The principle of grace and mercy means that God provides a way to avoid his just judgement, and the final and ultimate suffering that that involves.

See this extended study on God’s grace.



It is obvious in the Gospels and Revelation that scattered through history there are many preliminary judgements which are forceful reminders that there is such a thing as the final judgement. By these judgements God gives ample warnings to those who do not believe. Along with these on-going preliminary judgements we also learn that there is a parallel persistence in the suffering of believers.

Read Matthew 24:1 – 35 and Luke 21:5 – 36. Make a list of -
(a) events that are preliminary judgements






(b) how Christian suffer at the hands of the godless.




Read Revelation 8:6 – 9:21 and 16:1 - 14. Make a list of the preliminary judgements.






The final judgement is a time of the final and ultimate suffering. Our deliverance from this ultimate expression of God’s judgement, this ultimate condemnation, is the purpose of Christ’s incarnation and death.

What do these verses say about Christ bearing the punishment due to our sins?
Isaiah 53:4 – 6, 8, 11


1Peter 2:24

1Peter 3:18

1John 2:2


We must be careful, however, that we do not see Christ’s death as focused only on that final deliverance, as something that deals with our redemption only on that day. Christ’s saving death is effective now. We have already been rescued from God’s judgement.

For those who have acknowledged Jesus Christ:

There is now no condemnation (Romans 8:1).
We have already crossed over from death to life (John 5:24).
We have forgiveness and redemption through Christ’s blood (Ephesians 1:7; Colossians 1:14).
We have eternal life (1John 5:12; John 3:36).
We have been saved from God’s wrath (Romans 5:9).
We have peace with God (Romans 5:1).

Conversely, for those who have not believed in the name of Jesus Christ, God’s judgement is already upon them.

They are already condemned (John 3:18).
God’s wrath remains on them (John 3:36).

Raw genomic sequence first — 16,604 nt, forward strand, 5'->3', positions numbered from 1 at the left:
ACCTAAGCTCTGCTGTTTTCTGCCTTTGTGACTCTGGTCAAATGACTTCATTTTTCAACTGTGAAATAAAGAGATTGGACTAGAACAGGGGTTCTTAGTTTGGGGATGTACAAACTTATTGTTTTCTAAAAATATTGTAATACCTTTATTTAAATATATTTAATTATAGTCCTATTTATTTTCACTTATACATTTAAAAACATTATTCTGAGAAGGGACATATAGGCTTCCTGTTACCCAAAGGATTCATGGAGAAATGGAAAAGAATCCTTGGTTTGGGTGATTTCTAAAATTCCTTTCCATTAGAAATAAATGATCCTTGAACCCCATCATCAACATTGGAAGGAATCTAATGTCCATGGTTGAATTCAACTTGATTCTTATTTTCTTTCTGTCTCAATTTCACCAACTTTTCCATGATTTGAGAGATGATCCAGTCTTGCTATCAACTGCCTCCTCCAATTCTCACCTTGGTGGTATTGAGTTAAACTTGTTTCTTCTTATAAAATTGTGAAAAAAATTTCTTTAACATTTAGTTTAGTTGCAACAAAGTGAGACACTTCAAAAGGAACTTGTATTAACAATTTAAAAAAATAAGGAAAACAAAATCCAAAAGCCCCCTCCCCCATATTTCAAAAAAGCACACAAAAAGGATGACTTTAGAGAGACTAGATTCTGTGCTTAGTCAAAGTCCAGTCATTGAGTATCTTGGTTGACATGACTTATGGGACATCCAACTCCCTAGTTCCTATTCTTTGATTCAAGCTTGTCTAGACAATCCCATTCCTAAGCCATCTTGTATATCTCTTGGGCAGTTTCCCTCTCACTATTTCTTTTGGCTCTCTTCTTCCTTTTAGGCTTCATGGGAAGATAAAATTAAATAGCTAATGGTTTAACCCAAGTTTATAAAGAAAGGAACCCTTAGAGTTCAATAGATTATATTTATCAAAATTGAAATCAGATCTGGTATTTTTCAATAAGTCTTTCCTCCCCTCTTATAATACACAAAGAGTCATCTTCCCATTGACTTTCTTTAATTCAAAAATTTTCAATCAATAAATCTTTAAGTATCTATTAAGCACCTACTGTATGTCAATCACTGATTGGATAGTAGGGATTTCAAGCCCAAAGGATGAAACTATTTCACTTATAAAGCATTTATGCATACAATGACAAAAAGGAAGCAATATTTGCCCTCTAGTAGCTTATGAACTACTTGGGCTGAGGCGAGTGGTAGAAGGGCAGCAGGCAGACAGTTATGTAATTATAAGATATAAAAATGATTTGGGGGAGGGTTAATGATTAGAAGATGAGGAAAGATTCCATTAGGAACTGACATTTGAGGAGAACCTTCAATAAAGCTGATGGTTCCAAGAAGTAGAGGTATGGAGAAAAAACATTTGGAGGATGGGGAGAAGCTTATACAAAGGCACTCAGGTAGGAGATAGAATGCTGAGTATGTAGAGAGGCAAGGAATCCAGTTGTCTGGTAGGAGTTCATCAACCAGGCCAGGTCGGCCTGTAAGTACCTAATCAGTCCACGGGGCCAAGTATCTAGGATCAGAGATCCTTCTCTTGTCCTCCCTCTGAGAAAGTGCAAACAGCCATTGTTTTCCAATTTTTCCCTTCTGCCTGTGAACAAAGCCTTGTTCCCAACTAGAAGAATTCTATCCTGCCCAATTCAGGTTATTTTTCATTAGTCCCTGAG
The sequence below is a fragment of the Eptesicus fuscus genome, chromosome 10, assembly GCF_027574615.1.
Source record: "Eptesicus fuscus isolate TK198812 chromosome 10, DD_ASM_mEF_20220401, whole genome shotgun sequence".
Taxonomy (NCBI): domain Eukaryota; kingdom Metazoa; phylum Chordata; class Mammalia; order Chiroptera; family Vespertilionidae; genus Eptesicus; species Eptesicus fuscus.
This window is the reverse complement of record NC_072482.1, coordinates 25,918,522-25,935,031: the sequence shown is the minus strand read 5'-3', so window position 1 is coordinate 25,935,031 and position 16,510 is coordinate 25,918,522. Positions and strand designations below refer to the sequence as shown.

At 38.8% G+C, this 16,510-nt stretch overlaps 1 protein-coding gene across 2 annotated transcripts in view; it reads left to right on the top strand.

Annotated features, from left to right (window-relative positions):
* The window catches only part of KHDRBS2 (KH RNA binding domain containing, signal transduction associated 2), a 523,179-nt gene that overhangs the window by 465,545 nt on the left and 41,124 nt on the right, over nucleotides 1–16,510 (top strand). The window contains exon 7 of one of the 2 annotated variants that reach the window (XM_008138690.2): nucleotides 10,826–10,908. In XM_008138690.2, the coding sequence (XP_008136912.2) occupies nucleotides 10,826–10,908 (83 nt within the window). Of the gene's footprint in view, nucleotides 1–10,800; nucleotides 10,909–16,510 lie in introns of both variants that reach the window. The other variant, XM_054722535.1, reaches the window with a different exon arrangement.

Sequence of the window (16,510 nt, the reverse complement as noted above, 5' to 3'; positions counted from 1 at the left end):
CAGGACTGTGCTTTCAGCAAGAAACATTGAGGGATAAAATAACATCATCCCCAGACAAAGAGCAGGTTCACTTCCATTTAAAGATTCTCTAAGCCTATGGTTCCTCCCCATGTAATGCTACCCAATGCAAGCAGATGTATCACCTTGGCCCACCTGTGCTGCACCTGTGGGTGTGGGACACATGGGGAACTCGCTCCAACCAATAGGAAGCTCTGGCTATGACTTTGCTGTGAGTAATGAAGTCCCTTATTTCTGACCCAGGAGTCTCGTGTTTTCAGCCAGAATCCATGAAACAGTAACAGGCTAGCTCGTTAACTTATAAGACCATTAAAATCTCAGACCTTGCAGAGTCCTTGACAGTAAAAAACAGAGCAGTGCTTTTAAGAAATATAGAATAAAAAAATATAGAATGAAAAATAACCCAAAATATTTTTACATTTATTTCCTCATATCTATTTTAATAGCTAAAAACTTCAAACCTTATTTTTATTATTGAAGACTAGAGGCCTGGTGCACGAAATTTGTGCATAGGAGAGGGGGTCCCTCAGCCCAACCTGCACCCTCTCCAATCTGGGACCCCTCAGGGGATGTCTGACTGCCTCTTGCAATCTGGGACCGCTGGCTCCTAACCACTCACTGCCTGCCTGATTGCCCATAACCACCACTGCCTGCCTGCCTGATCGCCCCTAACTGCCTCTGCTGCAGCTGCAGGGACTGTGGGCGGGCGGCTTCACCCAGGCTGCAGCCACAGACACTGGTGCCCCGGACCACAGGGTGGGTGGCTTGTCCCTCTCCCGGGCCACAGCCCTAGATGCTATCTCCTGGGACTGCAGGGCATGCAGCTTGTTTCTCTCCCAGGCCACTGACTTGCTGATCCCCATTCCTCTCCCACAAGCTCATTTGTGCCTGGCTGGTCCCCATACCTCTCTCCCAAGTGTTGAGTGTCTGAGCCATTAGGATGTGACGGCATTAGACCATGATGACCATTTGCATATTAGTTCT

The Bible uses various verbal images to portray the punishment/suffering involved in the final judgement.

Suggest the meaning of the images of suffering described in these verses about the final judgement.
Matthew 22:13

Matthew 24:51

Matthew 25:11 – 13

Matthew 25:30

Matthew 25:41 – 46

Mark 9:44, 48

John 3:16

Revelation 14:19, 20

Revelation 20:14, 15

The images used in the above texts clearly indicate that the final judgement is something to be avoided, something that involves intense suffering. So certain and so terrible is that final judgement that the Lord Jesus Christ became one of us, lived our human life, and died our human death, bearing for us the unbearable judgement of God, suffering for us that final and ultimate suffering.



There is an aspect of judgement that is directly related to the suffering experienced by believers because of their alignment with the name of Jesus. God avenges the suffering of his people.

Read Romans 12:17 – 21. What does is say about God’s justice?



God makes a very clear statement that it is his responsibility to avenge, not ours. When we read other texts we find this concept repeated. It is specifically applied to those who persecute God’s people. And when the final judgement comes its most horrific impact will be on those who caused God’s people to suffer.

Read these texts. What do you learn about God avenging the suffering and death of his people?
Deuteronomy 32:43

Matthew 18:6

Luke 10:8 – 16


Luke 18:1 – 8

Romans 16:20

1Corinthians 3:17

2Thessalonians 1:4 – 10


2Timothy 4:14

2Peter 2:1 – 9

2Peter 2:17

Revelation 6:9 – 11

Revelation 8:3 – 5

Revelation 16:5 – 7

Revelation 17:1 – 6, 15 – 17


Revelation 18: 2 – 8, 20 – 24


Revelation 19:1, 2


What is your response to this strong biblical perspective that God avenges the suffering of his people?